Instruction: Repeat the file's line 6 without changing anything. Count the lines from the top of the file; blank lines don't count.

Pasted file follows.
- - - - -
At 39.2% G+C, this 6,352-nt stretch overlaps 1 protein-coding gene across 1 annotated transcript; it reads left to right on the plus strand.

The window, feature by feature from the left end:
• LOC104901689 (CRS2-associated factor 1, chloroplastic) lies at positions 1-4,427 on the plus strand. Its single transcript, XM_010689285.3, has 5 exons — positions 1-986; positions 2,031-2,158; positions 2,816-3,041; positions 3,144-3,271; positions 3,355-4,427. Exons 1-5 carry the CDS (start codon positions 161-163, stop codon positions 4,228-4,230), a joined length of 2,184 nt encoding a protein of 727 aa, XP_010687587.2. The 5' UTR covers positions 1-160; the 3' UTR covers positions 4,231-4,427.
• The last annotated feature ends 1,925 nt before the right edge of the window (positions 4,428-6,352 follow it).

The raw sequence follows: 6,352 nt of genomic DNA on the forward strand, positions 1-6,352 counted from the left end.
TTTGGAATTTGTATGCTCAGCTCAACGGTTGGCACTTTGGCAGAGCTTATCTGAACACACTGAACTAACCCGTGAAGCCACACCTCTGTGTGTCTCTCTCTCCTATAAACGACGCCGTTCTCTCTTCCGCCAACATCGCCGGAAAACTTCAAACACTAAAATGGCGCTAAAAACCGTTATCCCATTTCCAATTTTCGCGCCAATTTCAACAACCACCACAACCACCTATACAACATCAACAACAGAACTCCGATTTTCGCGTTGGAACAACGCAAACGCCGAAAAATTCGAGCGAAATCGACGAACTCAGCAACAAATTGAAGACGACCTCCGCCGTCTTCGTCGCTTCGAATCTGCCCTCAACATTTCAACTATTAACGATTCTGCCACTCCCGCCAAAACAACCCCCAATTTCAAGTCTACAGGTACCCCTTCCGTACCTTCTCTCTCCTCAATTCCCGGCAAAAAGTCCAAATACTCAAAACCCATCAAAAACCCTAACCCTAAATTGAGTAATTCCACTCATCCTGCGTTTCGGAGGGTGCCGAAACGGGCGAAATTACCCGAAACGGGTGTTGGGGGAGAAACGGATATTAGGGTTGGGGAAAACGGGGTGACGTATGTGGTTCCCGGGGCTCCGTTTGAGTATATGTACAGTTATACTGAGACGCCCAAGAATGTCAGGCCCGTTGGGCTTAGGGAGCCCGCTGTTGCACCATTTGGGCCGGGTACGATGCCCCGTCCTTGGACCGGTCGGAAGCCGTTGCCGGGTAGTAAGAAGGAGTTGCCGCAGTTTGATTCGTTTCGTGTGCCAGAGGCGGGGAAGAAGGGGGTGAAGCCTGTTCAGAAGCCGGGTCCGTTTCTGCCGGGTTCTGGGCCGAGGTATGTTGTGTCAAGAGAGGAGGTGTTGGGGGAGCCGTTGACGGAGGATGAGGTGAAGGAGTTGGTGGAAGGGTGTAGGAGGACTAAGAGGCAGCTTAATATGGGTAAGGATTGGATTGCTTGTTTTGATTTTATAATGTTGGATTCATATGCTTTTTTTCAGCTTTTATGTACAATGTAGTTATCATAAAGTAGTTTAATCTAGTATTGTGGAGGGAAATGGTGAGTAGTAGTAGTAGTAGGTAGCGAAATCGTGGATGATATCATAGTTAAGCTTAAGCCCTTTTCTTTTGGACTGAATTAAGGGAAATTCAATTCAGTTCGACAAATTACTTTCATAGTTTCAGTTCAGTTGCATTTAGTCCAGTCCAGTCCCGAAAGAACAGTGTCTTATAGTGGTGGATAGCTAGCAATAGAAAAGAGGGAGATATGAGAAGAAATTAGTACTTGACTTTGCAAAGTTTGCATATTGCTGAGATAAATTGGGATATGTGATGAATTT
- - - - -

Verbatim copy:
TTTGGAATTTGTATGCTCAGCTCAACGGTTGGCACTTTGGCAGAGCTTATCTGAACACACTGAACTAACCCGTGAAGCCACACCTCTGTGTGTCTCTCTCTCCTATAAACGACGCCGTTCTCTCTTCCGCCAACATCGCCGGAAAACTTCAAACACTAAAATGGCGCTAAAAACCGTTATCCCATTTCCAATTTTCGCGCCAATTTCAACAACCACCACAACCACCTATACAACATCAACAACAGAACTCCGATTTTCGCGTTGGAACAACGCAAACGCCGAAAAATTCGAGCGAAATCGACGAACTCAGCAACAAATTGAAGACGACCTCCGCCGTCTTCGTCGCTTCGAATCTGCCCTCAACATTTCAACTATTAACGATTCTGCCACTCCCGCCAAAACAACCCCCAATTTCAAGTCTACAGGTACCCCTTCCGTACCTTCTCTCTCCTCAATTCCCGGCAAAAAGTCCAAATACTCAAAACCCATCAAAAACCCTAACCCTAAATTGAGTAATTCCACTCATCCTGCGTTTCGGAGGGTGCCGAAACGGGCGAAATTACCCGAAACGGGTGTTGGGGGAGAAACGGATATTAGGGTTGGGGAAAACGGGGTGACGTATGTGGTTCCCGGGGCTCCGTTTGAGTATATGTACAGTTATACTGAGACGCCCAAGAATGTCAGGCCCGTTGGGCTTAGGGAGCCCGCTGTTGCACCATTTGGGCCGGGTACGATGCCCCGTCCTTGGACCGGTCGGAAGCCGTTGCCGGGTAGTAAGAAGGAGTTGCCGCAGTTTGATTCGTTTCGTGTGCCAGAGGCGGGGAAGAAGGGGGTGAAGCCTGTTCAGAAGCCGGGTCCGTTTCTGCCGGGTTCTGGGCCGAGGTATGTTGTGTCAAGAGAGGAGGTGTTGGGGGAGCCGTTGACGGAGGATGAGGTGAAGGAGTTGGTGGAAGGGTGTAGGAGGACTAAGAGGCAGCTTAATATGGGTAAGGATTGGATTGCTTGTTTTGATTTTATAATGTTGGATTCATATGCTTTTTTTCAGCTTTTATGTACAATGTAGTTATCATAAAGTAGTTTAATCTAGTATTGTGGAGGGAAATGGTGAGTAGTAGTAGTAGTAGGTAGCGAAATCGTGGATGATATCATAGTTAAGCTTAAGCCCTTTTCTTTTGGACTGAATTAAGGGAAATTCAATTCAGTTCGACAAATTACTTTCATAGTTTCAGTTCAGTTGCATTTAGTCCAGTCCAGTCCCGAAAGAACAGTGTCTTATAGTGGTGGATAGCTAGCAATAGAAAAGAGGGAGATATGAGAAGAAATTAGTACTTGACTTTGCAAAGTTTGCATATTGCTGAGATAAATTGGGATATGTGATGAATTT